In July 2021, telemarketing law was turned on its head by the Florida Legislature’s revised Florida Telephone Solicitation Act (FTSA), which created new and burdensome restrictions for businesses telemarketing to Florida consumers. The FTSA prohibits placing telemarketing calls or sending marketing text messages using “an automated system for the selection or dialing of telephone numbers or the playing of a recorded message” without first obtaining the recipient’s “prior express written consent.” § 501.059(8)(a), Fla. Stat. The FTSA created a significant ambiguity by failing to define what an automatic telephone dialing system is—and its onerous requirements apply retroactively to July 2021—resulting in a cascade of FTSA class action filings against Florida businesses. Perhaps inadvertently, the legislature’s current definition of “automated system” could be interpreted as an unprecedented expansion of the federal autodialer definition under the Telephone Consumer Protection Act (TCPA).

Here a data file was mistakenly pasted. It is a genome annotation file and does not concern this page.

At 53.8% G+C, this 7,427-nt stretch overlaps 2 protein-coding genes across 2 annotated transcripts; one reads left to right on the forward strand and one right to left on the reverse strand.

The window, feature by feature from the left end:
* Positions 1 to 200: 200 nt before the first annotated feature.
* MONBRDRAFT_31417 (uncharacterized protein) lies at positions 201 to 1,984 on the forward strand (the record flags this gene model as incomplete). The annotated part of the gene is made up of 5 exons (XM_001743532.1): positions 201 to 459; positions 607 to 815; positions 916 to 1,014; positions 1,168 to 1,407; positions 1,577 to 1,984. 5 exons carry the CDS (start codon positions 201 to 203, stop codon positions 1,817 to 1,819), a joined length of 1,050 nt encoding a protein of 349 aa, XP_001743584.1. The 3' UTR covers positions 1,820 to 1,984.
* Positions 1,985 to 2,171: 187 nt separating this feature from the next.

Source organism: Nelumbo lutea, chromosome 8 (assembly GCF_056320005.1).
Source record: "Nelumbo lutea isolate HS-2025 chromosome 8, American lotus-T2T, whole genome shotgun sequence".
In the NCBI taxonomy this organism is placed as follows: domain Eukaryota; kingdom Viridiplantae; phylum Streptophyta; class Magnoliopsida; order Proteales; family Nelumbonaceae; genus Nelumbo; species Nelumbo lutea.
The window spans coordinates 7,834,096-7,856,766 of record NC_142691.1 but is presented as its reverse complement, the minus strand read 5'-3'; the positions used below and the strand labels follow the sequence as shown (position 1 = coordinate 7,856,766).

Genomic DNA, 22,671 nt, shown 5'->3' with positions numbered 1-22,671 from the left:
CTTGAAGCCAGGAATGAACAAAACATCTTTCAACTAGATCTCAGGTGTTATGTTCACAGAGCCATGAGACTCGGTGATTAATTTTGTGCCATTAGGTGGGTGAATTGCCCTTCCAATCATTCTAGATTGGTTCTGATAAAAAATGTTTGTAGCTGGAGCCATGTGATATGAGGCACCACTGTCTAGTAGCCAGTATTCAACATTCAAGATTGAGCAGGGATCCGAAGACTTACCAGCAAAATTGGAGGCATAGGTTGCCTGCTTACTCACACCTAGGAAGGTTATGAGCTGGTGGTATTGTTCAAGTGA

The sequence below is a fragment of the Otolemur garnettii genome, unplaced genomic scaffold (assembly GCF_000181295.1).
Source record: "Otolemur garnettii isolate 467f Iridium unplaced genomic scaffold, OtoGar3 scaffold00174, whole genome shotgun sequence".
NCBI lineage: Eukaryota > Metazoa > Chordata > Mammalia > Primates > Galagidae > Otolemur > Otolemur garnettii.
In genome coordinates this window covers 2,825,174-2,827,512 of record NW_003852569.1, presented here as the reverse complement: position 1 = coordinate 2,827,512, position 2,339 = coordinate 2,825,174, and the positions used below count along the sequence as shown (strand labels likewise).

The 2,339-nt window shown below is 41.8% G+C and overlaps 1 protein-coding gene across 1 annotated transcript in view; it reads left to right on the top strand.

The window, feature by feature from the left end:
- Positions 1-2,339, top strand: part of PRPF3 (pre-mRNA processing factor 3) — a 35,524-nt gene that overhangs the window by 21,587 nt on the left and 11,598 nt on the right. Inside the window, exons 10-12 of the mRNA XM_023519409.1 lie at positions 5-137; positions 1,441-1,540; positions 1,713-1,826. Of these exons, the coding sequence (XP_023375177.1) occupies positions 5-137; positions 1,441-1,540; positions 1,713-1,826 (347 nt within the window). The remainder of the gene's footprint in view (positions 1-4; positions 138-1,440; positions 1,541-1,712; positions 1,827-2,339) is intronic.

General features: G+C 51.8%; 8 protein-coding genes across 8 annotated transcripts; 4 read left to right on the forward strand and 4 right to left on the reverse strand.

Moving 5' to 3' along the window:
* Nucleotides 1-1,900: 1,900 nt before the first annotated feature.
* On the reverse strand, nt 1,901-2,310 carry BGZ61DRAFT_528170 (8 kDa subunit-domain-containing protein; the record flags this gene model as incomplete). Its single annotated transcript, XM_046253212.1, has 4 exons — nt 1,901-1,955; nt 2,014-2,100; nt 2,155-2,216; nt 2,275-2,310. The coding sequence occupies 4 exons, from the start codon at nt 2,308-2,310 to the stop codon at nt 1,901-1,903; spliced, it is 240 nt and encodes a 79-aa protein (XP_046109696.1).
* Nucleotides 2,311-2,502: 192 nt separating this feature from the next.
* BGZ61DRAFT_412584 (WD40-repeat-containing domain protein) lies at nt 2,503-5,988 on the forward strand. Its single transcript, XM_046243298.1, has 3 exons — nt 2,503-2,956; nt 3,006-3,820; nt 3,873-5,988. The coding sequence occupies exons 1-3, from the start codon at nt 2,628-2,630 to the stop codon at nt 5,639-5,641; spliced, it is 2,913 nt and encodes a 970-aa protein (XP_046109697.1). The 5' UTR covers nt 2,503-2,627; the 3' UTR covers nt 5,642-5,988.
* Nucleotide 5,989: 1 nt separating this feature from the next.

Recognizing the confusion created by the FTSA’s lack of clarity, last month state legislators introduced House Bill 1095 and Senate Bill 1564, both of which include a few important changes to the FTSA. Both bills seek to clean up the definition of “automated system”, alter the requirements for obtaining prior express written consent, and implement the ability to recover prevailing party attorney fees. Senate Bill 1564 closely aligns the FTSA with the TCPA’s autodialer definition, closing the door more tightly on class action cases against businesses that send marketing messages from a list of subscribers. House Bill 1095’s definition of “automated system” is broader, and may be seen as less favorable to businesses, as it includes click-to-dial systems and systems in “which the caller or any person selects telephone numbers from a list to call.” House Bill 1095 also includes precise language and font size/location requirements for obtaining consumer consent. If the House Bill passes, it may require businesses to alter their approach when obtaining customer consent for marketing campaigns, and savvy plaintiffs’ lawyers will continue to exploit the law’s trappings to their advantage.
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